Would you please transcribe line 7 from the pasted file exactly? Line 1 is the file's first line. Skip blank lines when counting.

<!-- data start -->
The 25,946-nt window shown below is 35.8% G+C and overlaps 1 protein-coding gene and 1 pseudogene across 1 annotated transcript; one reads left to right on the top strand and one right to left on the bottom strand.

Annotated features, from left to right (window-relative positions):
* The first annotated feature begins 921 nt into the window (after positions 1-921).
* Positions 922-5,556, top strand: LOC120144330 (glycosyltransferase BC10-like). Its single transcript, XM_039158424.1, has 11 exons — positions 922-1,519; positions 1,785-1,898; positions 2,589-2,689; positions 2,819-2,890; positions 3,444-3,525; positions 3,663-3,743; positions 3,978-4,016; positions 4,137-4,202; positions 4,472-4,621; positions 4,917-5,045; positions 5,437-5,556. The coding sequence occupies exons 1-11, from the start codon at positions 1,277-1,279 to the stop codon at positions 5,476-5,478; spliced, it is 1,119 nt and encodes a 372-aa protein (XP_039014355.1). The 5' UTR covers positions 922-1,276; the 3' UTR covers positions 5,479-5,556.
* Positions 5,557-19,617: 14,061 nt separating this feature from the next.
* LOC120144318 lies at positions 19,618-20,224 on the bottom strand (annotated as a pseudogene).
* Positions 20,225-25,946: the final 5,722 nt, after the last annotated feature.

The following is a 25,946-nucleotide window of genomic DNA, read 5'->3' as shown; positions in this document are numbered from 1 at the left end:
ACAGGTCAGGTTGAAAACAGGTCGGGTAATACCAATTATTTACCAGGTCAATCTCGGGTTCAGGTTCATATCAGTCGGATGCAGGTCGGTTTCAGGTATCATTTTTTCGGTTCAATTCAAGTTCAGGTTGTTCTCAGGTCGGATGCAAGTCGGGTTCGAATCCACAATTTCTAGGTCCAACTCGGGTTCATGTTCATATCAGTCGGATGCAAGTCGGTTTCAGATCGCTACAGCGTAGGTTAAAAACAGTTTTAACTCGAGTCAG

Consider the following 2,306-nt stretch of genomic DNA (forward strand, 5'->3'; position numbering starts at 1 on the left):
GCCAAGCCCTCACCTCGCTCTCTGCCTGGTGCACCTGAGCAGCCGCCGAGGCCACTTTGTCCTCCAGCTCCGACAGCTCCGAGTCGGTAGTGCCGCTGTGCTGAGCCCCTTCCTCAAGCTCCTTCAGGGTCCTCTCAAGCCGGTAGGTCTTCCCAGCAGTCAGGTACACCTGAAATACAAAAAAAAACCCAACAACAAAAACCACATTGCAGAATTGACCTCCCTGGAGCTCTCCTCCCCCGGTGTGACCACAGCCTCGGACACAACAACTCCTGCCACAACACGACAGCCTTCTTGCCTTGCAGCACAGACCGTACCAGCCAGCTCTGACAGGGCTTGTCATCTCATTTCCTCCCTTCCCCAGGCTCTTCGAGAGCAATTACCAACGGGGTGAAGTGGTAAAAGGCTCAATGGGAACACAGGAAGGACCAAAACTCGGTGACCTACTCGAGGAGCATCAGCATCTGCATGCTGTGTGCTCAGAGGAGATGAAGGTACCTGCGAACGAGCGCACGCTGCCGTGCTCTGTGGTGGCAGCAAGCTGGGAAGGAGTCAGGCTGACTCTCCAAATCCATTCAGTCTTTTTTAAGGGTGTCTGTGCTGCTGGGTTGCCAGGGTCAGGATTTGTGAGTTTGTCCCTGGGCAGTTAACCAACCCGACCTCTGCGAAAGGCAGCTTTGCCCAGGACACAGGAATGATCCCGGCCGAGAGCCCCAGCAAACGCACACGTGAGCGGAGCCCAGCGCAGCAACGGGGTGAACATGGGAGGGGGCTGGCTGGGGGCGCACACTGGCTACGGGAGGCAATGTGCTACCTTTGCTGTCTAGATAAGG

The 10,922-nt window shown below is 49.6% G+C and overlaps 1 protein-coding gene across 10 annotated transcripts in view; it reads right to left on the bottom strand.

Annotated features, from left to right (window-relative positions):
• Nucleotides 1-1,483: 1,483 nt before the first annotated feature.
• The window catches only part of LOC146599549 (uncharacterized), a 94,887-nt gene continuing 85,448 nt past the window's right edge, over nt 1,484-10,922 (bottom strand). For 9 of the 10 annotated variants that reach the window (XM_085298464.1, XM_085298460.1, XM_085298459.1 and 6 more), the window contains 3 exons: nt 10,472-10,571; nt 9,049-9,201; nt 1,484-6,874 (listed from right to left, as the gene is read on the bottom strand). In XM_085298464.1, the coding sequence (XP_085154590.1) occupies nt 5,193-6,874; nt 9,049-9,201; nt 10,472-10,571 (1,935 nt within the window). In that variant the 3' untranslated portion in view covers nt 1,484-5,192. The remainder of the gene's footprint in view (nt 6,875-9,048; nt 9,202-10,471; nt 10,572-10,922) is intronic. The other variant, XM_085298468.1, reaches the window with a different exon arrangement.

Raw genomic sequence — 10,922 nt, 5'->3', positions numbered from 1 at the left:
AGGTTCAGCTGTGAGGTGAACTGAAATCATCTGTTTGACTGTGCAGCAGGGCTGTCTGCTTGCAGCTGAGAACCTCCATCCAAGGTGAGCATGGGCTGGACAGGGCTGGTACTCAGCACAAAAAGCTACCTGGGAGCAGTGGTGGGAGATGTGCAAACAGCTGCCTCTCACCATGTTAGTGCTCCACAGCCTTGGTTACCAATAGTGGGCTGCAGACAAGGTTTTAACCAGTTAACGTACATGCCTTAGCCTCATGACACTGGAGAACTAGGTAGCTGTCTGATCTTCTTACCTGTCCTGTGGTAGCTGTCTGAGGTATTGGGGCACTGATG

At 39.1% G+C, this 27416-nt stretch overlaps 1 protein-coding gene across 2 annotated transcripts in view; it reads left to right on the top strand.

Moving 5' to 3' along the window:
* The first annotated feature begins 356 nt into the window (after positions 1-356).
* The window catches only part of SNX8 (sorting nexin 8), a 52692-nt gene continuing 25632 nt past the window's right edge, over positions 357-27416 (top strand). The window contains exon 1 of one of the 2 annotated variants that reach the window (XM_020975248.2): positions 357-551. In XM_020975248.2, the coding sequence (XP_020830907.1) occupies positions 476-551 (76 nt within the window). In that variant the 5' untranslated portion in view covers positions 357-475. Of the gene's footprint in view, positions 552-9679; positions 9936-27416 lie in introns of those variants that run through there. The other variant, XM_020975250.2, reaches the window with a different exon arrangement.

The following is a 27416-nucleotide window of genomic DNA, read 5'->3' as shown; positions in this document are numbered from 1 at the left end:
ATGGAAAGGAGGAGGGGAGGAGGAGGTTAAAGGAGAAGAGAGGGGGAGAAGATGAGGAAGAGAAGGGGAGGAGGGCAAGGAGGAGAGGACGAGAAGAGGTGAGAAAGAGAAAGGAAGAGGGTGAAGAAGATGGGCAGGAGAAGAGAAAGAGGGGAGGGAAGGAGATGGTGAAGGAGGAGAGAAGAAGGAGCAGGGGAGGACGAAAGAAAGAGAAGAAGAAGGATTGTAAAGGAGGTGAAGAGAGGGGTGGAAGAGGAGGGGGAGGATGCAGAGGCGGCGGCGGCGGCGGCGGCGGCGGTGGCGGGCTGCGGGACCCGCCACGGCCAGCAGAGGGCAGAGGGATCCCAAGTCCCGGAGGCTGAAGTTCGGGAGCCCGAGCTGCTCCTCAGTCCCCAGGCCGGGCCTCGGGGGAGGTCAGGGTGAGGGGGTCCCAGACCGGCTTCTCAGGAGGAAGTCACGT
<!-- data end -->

* Positions 20,225-25,946: the final 5,722 nt, after the last annotated feature.